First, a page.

The Student Pilot Bucket

The Mental Bucket

Learning to fly is hard, period. There are no shortcuts. It takes all your concentration. Your mental bucket fills up as you struggle to maneuver in 3 dimensions. There’s a whole internal conversation you carry on with yourself as you do the stick and throttle thing.

 

Now add radio work to the mix. Mentally prepping for, and making a radio call requires you to stop the internal debate you are having about how much pitch change it takes to keep level flight during a turn. Somehow, you have to quiet one part of your brain, so the part that makes the radio call can energize. It doesn’t come naturally.

Talking and flying is a learned behavior. It takes as much practice to get your radio calls right as it does to get your landings right. Like landings, maintaining proficiency on the radios takes repetition. When the Aircraft Radio Simulator goes fully operational online, you’ll be able to learn and practice radio calls to proficiency.

Share:

Share on facebook
Facebook
Share on twitter
Twitter
Share on pinterest
Pinterest
Share on linkedin
LinkedIn

Leave a Comment

Your email address will not be published. Required fields are marked *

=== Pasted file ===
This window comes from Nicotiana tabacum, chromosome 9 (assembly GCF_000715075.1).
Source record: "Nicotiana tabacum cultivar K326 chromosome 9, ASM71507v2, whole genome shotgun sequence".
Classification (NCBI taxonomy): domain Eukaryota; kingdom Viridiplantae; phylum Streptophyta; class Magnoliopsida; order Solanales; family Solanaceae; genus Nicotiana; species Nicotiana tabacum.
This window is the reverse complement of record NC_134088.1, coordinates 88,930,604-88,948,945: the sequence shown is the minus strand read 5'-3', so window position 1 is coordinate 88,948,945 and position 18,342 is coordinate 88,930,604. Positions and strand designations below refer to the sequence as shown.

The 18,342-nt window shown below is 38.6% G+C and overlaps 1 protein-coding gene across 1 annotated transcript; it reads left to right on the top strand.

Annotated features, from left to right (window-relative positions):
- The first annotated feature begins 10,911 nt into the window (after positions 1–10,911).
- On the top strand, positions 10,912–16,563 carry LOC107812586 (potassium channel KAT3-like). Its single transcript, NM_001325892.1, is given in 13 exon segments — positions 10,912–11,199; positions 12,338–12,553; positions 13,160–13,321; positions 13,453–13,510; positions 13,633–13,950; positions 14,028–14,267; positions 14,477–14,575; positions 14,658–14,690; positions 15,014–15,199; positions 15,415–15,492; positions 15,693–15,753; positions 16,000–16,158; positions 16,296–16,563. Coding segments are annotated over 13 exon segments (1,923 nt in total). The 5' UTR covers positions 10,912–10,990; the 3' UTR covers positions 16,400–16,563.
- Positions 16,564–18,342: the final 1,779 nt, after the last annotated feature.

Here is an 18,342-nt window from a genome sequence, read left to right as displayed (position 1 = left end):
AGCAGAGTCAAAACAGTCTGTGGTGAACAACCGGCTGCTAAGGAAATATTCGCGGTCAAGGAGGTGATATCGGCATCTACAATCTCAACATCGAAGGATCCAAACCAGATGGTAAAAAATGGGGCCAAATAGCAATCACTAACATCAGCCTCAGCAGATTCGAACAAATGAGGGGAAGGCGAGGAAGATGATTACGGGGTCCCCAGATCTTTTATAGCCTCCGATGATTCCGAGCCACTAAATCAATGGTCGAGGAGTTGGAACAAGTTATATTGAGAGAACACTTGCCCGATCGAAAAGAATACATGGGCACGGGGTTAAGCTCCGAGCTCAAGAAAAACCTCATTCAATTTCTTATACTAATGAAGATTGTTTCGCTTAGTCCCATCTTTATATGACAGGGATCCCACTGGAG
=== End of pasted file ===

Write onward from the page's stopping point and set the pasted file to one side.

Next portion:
On Key

Related Posts

New Day, New Jet

"New day, new jet." That is an Air Force Instructor Pilot's standard statement that means the current training scenario is over, and a new one has begun. It is a line of demarcation that reminds student pilots it is time to move on to the next challenging scenario. It's a new day here at ATCcommunication.com,

Flying into Class B for the First Time

If you are anticipating flying into Class B airspace for the first time, not to worry. The procedures ATC uses inside of Class B are nearly identical to those used in other classes of airspace. The subtle variations in procedure will most likely be unnoticeable to you. What may jump out at you is the

Pilot’s Discretion Descents

As you approach your destination, ATC will clear you to begin a descent from your enroute altitude to some lower altitude. Often descent clearances will come in a series of lower altitudes. This series of step-down clearances is issued to allow you to descend without conflicting with other traffic at lower altitudes. Occasionally, and in

I Hate Holding

No one likes to have their forward progress stopped. You know what I mean. When you are stuck in a traffic jam on the road, it’s very aggravating. Waiting at a long red stoplight when you need to be somewhere can raise your blood pressure. Similarly, when ATC says, “Expect holding at [a navigation fix],”

Coping with Busy Airspace

The time between ATC’s radio transmissions differs depending on the amount of traffic in a controller’s airspace. The more traffic in a section of airspace, the less time between ATC transmissions. Take comfort in the fact that no matter how busy the radio seems, the words and phrases ATC uses remain exactly the same words

Scroll to Top